Co-authored by Jacob Exline of The Collins Law Firm, P.C.
There is blood everywhere. A masked man is coming straight for you with an ax. Are you in danger? Maybe, but not for the reasons you think. It’s October and you’re at a haunted house. The masked man may not hurt you, but there are plenty of risks of injuries. Haunted houses walk a fine line by creating real fear without following through with the expected dangerous outcome. However, every now and again that line is crossed, whether it be negligent or intentional.
In 2014, there were multiple reports of injuries caused by haunted houses. Injuries can be caused by a myriad of things – slip and falls, trampling, exposed screws and nails, unstable props, actors going too far in their scares, and many other things. In Arlington, TX, a teenager was poked in the eye and required surgery when an employee “popped out of nowhere” and came too close to her eye.1 In California, a woman fell and broke her leg when a moving wall knocked her down.2 Also, in South Carolina, a woman suffered a concussion and minor cuts when a vertical pole fell and struck her on the head.3 The California woman is suing the haunted house for negligence due to defective and unsafe premises. An employee dressed as a clown from an Illinois haunted house was arrested after following patrons around the parking lot, making lewd and inappropriate comments and gestures while poking and touching them.4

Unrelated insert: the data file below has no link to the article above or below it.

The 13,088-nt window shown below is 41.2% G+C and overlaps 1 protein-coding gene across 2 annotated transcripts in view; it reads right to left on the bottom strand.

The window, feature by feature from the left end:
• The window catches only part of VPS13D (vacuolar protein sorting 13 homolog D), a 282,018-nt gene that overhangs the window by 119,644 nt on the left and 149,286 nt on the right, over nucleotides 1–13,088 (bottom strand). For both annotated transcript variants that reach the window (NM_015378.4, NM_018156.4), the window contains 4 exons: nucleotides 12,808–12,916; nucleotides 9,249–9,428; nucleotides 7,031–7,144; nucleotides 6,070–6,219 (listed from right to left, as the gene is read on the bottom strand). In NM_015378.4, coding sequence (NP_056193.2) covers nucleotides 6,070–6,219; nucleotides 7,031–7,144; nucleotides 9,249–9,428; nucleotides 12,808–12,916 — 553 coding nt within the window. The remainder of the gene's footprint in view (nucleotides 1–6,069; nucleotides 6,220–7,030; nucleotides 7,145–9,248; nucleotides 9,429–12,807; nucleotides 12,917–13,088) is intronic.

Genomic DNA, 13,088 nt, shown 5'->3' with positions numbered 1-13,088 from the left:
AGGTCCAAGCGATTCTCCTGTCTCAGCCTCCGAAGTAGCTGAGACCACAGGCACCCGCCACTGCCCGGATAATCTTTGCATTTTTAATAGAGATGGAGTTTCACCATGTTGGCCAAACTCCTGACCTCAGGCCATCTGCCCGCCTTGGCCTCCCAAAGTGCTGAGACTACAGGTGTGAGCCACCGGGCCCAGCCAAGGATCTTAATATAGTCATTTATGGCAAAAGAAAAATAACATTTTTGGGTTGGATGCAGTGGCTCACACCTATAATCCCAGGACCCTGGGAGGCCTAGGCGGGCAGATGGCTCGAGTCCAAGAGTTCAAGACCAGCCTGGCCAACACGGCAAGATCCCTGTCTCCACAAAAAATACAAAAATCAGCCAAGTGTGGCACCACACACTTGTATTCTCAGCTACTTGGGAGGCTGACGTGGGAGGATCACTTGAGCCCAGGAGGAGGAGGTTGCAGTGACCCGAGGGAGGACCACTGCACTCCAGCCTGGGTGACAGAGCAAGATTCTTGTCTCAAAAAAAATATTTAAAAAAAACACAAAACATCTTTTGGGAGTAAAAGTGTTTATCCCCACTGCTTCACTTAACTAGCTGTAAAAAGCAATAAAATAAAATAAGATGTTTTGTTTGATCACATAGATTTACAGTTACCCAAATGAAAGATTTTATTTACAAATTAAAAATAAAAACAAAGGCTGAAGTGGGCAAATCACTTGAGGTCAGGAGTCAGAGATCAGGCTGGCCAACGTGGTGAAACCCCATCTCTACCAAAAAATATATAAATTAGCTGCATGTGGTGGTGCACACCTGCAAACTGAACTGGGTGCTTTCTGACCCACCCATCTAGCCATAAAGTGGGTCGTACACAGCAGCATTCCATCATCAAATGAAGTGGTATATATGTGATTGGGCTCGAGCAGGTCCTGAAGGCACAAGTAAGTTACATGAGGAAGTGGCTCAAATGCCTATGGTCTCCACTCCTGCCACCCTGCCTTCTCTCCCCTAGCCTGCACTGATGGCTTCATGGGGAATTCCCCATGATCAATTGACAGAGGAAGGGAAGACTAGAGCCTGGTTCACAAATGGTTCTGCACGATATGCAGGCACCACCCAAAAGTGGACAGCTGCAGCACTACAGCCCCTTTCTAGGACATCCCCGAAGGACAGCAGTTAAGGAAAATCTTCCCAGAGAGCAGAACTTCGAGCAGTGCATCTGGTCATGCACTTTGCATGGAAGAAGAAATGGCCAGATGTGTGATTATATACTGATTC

In Illinois, a haunted house has to go through a rigorous inspection before being certified to operate. The haunted house must submit an application to the Department of Labor and then an inspection of the premises must take place prior to operation. If the haunted house is up to safety code then it will be allowed to operate. Permits are issued yearly so the haunted house must apply for the permit and be inspected every year.5 Employees must go through criminal and sex offender background checks as well as participate in random drug testing.
However, just because a haunted house has been issued a permit after a one-time inspection doesn’t necessarily mean it is safe. Many haunted houses are dark, loud, and scary. Patrons need to be aware of the dangers they may be encountering. As with anything, caution and safety are the most important parts to enjoying the Halloween season. Read the rules and policies and make sure you understand what you are getting into before entering the haunted house.
1 WFAA8 ABC – “Teen Claims Injury at Arlington Haunted House” (October 13, 2013)